As a general contractor, Blumer-Lehmann plans and constructs turnkey buildings in timber or hybrid construction. In this market segment, which is seeing high levels of demand, the construction size ranges from a detached family house to a complex apartment building and large projects in the commercial or public sector, with a focus on multi-story construction.

In the field of modular construction, the company primarily creates timber buildings that are used on a temporary basis. The buildings can be delivered at short notice in various stages of construction or ready to use, and can be dismantled after a service life of several years. The buildings can then be erected again at a different location — a concept that is frequently used in urban areas for the temporary construction of schools based on need and urgently required hotels or homes for the elderly.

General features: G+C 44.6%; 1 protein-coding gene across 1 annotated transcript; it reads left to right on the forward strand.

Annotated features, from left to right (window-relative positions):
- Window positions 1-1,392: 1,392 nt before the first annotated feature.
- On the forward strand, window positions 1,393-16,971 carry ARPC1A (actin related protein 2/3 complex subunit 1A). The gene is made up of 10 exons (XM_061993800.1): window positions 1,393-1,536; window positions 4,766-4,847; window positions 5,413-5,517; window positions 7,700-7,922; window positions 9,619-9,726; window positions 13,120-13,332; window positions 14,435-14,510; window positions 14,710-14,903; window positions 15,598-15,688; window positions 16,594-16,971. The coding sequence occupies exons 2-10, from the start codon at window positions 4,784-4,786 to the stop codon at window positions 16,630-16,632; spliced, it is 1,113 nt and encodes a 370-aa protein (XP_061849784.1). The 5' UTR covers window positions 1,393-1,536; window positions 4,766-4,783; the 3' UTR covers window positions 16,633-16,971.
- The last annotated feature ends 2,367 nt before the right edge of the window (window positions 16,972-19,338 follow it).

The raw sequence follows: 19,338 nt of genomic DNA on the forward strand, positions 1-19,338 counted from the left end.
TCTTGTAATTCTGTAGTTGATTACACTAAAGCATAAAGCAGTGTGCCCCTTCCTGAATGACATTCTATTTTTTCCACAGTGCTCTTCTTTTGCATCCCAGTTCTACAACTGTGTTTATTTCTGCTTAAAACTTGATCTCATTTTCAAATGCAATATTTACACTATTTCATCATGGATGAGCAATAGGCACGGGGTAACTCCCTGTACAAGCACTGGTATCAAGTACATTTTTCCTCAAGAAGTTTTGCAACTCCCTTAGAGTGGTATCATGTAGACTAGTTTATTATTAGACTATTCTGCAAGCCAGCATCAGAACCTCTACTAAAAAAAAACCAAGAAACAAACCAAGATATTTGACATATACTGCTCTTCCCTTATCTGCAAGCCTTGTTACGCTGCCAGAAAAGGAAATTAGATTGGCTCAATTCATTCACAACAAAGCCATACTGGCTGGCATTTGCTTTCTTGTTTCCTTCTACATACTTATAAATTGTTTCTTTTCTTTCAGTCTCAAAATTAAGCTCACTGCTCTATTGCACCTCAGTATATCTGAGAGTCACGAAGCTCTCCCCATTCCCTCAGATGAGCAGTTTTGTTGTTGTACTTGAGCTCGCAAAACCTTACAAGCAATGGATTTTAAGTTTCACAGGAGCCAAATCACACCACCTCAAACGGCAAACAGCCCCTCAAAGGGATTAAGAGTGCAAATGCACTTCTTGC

In the field of timber construction, Blumer-Lehmann AG meets a wide range of demands for timber buildings. The company constructs detached and semi-detached houses, agricultural buildings, as well as support structures, apartments, staircases and interior fittings. This particular division of the company also produces all timber components for the general contracting and modular construction projects.

Five assembly tables with a multi-function bridge

Regardless of whether the job is facade elements for hybrid construction or wall, ceiling and floor elements for the company's timber building — the focus of the element production is always on timber frame construction, which naturally also determines the structure of the production systems: At Blumer-Lehmann, production takes place on working tables and, up until two years ago, was performed primarily manually and in a very confined space. In 2013, with the construction of a new production hall, the company adapted its size to the production volume that had increased in the previous years.